Although protecting RPAs may seem insufficient considering the enormous destruction being metted upon the Chesapeake Bay , efforts to implement the regulations in Prince William are often highly controversial.
The controversy begins at the start of the process, where perennial creeks are identified and the RPA is mapped. Here, Prince William relies on developer funded studies for information on which creeks qualify as perennial and merit protection under the Chesapeake Bay regulations.
When data is gathered by assorted businesses with varying levels of expertise and funded by businesses with an economic interest in the outcome, the county's ability to protect waterways is impaired. Although Prince William has the authority to verify the study data, staffing shortages and political pressures present challenges that are difficult to overcome after the fact.
The result of this process is, unsurprisingly, that the data does not accurately represent reality, much to the puzzlement of citizens. I've watched more than a few people stand up at public hearings and question how creeks with water flow in August during a drought could avoid being classified as perennial (year-round water flow).
Even after the RPA is established, the use of this protected area is disputed. The legislation recognizes that land use within an RPA must be flexible in order to balance competing interests. Sometimes this allowance can be abused.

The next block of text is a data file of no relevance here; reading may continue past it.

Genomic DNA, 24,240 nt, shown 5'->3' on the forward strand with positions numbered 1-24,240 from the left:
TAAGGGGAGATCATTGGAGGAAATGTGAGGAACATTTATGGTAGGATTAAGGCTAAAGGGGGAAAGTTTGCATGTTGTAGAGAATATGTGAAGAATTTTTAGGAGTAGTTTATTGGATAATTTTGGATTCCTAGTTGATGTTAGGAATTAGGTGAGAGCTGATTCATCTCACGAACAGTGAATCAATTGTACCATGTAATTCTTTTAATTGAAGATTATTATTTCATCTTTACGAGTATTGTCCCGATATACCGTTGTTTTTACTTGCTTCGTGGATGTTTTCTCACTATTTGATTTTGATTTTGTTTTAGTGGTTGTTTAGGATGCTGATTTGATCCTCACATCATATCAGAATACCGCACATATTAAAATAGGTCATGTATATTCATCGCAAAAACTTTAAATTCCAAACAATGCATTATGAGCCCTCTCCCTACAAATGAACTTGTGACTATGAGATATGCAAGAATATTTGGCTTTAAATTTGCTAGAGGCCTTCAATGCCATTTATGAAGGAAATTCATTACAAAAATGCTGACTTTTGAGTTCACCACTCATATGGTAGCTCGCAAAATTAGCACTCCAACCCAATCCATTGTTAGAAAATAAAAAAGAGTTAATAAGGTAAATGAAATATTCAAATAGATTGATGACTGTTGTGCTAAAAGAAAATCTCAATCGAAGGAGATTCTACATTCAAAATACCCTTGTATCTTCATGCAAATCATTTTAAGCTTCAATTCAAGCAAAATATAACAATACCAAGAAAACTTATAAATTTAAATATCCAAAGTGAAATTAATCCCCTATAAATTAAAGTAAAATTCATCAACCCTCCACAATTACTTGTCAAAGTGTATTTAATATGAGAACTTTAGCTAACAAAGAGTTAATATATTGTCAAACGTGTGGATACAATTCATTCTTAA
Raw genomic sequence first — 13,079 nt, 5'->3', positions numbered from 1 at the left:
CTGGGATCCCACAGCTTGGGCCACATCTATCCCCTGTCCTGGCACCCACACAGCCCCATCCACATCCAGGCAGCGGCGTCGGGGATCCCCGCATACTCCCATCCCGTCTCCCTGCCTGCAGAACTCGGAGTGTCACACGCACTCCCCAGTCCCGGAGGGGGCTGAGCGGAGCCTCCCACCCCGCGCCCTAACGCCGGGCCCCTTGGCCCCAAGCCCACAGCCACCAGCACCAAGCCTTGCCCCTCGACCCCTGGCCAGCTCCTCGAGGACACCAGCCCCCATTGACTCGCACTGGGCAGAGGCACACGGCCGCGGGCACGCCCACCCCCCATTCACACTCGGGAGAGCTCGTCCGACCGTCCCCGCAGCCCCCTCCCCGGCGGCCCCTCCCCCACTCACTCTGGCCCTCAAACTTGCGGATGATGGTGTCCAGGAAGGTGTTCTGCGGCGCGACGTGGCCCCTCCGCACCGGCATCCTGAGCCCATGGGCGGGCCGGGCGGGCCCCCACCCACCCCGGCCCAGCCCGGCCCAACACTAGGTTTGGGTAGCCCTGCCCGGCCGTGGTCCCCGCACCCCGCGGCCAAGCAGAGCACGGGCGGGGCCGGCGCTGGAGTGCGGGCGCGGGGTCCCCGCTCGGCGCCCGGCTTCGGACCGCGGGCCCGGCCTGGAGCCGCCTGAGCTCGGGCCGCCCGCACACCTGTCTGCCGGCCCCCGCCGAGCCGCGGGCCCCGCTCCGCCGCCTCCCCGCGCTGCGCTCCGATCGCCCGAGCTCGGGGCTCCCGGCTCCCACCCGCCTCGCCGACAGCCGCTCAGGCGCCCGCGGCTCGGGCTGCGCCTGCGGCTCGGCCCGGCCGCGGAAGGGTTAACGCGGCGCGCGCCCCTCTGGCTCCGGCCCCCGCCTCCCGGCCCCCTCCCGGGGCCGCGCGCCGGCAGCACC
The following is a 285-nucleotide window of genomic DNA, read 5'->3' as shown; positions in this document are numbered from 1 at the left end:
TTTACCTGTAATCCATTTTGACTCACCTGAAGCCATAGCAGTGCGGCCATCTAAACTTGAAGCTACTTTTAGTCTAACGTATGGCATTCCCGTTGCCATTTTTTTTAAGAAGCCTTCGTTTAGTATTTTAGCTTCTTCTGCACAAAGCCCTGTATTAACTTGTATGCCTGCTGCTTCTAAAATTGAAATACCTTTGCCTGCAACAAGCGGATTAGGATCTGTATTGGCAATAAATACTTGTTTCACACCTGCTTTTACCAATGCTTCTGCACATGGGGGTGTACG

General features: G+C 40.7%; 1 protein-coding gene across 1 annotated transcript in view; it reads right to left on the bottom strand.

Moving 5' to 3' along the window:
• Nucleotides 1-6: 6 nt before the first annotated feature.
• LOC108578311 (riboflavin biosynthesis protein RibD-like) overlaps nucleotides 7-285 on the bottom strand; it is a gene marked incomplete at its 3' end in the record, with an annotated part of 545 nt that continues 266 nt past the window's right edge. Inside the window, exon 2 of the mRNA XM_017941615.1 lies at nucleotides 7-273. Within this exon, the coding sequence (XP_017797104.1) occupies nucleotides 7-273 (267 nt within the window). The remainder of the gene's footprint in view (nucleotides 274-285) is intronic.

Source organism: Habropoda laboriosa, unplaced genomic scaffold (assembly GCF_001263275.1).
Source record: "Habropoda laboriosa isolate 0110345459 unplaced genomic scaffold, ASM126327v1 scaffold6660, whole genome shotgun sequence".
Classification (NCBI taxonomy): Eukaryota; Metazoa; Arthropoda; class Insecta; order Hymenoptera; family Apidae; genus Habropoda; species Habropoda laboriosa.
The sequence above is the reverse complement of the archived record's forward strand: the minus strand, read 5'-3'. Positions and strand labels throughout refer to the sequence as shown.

For example, the Wentworth Green development site on Linton Hall Road uses the RPA to fulfill 97% of the county's open space requirement and promises that it will remain undisturbed … except for construction of pedestrian trails, benches, picnic tables, trash receptacles, exercise stations, signage for amenities and education, and other similar type of passive recreational amenities, utilities, stormwater management, best management practices and drainage and sanitary sewer outfalls.
This doesn't seem to be “undisturbed,” but it's all legal. Despite this legality, the many uses in this RPA will likely negate much of its benefits to the Bay.
Developers are also allowed to include RPAs as part of individual residential lots. Despite the fact that the Chesapeake Bay regulations mandate that the RPAs are protected an an undisturbed buffer, many residents are unaware of the obligation that exists in their own backyard.
The 100-foot wide RPA, especially as it pertains to individual homeowners, is the main topic of the August 1 public meeting. Representatives from Prince William government and CBLAD will discuss landowner rights and responsibilities and the benefits of these buffers.
Protecting water quality within Prince William's rapidly suburbanizing conditions presents unique challenges. Considering the magnitude of actions needed to save the Bay, protecting the borders of creeks is only a first step to success.
Citizens as landowners can help protect streams in already developed areas, but they need to be armed with the right information. Citizen involvement and support for the Chesapeake Bay regulations is important to ensuring that government works towards protecting our waterways and the Bay.